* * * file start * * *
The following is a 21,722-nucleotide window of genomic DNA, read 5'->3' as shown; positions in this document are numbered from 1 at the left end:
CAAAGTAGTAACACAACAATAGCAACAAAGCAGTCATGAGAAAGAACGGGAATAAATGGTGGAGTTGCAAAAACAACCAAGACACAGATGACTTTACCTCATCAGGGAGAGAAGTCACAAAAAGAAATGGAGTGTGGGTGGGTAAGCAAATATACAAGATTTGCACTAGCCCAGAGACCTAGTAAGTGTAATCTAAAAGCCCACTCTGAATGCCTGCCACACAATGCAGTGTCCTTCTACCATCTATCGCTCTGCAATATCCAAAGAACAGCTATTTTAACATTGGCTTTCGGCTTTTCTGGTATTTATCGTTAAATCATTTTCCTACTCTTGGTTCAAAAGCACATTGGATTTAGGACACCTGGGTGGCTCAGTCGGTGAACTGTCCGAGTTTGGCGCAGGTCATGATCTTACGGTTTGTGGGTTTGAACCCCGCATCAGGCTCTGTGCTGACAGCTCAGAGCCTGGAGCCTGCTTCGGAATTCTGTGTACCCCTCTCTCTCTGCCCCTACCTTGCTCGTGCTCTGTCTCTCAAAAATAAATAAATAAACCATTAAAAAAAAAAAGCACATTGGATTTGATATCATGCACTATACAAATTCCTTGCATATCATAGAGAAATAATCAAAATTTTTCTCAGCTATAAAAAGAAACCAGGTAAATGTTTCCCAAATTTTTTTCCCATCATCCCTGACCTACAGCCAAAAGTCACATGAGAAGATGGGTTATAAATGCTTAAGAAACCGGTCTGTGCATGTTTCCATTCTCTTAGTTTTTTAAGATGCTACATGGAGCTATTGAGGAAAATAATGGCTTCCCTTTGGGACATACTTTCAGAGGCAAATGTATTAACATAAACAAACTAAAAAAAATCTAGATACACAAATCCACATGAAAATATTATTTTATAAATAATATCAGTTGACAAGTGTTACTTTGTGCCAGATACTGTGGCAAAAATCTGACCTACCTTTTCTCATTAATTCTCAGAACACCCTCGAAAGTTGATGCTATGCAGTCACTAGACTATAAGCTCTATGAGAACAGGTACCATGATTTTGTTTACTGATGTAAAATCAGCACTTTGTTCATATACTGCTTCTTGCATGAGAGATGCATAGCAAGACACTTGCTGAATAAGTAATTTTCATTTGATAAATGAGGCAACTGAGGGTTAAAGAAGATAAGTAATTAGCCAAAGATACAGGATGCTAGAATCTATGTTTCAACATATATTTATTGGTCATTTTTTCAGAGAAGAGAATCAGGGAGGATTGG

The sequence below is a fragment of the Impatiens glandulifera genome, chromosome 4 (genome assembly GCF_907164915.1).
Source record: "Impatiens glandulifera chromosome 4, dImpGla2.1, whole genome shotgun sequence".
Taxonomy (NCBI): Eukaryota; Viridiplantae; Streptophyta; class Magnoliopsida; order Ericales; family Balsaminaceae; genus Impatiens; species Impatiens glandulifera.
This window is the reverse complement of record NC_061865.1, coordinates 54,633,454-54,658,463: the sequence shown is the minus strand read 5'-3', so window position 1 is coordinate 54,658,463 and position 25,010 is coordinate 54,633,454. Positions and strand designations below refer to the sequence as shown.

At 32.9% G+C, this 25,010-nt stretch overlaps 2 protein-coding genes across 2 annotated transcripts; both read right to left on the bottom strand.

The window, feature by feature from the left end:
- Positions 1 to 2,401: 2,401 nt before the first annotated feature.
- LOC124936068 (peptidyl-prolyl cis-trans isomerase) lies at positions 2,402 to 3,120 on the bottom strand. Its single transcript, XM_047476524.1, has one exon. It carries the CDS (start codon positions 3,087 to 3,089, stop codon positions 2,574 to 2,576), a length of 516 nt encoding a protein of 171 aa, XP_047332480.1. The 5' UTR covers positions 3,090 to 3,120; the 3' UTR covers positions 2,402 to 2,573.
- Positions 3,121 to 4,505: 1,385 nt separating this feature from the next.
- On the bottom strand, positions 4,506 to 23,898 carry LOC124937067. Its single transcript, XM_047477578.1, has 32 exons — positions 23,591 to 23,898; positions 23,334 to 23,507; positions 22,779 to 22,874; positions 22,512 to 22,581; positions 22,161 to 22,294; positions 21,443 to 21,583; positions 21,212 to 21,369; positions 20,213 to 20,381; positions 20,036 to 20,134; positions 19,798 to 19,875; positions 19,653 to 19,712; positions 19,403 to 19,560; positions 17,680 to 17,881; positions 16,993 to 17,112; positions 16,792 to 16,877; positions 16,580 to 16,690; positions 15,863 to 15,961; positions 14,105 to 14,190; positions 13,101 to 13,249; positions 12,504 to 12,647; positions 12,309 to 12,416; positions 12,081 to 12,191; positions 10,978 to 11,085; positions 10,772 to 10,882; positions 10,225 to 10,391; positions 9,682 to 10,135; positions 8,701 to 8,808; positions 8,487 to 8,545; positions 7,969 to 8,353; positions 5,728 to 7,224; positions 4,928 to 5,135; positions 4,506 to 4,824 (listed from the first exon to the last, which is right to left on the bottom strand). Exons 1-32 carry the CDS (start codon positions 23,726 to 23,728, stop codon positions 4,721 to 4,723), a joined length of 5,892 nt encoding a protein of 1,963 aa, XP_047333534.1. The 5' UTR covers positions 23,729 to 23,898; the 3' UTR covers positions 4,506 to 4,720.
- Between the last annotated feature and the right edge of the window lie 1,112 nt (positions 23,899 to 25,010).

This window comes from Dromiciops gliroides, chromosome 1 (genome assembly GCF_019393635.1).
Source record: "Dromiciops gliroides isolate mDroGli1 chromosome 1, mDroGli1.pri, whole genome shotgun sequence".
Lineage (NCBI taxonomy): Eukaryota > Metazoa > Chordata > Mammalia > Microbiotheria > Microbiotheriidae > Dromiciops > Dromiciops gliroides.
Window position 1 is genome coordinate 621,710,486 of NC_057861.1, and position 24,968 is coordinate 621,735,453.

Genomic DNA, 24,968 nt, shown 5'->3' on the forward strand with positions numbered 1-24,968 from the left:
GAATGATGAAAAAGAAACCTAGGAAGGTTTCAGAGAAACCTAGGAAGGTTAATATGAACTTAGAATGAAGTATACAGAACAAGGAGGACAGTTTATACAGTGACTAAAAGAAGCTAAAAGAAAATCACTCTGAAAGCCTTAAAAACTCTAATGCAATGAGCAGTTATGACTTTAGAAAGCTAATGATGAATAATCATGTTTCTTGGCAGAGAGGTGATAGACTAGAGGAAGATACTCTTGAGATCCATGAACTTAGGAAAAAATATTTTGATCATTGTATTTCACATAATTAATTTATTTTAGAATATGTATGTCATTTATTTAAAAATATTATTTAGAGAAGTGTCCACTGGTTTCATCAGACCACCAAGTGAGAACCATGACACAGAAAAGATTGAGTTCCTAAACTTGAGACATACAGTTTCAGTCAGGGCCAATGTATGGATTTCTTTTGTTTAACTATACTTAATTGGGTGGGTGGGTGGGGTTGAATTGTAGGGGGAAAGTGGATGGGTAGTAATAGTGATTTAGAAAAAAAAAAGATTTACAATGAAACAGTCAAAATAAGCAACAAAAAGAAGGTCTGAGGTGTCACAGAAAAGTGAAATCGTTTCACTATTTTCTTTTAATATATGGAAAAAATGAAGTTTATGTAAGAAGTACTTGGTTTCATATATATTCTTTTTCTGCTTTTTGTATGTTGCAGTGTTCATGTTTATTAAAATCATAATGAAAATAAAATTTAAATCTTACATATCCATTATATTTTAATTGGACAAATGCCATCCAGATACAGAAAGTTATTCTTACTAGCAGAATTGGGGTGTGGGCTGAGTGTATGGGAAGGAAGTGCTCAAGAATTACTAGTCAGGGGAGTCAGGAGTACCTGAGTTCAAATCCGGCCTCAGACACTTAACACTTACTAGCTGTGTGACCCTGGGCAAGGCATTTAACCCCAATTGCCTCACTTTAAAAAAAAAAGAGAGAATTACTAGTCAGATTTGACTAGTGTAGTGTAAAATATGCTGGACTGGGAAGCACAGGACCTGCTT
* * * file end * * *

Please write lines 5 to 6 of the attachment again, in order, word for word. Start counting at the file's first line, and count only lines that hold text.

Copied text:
Taxonomy (NCBI): Eukaryota; Viridiplantae; Streptophyta; class Magnoliopsida; order Ericales; family Balsaminaceae; genus Impatiens; species Impatiens glandulifera.
This window is the reverse complement of record NC_061865.1, coordinates 54,633,454-54,658,463: the sequence shown is the minus strand read 5'-3', so window position 1 is coordinate 54,658,463 and position 25,010 is coordinate 54,633,454. Positions and strand designations below refer to the sequence as shown.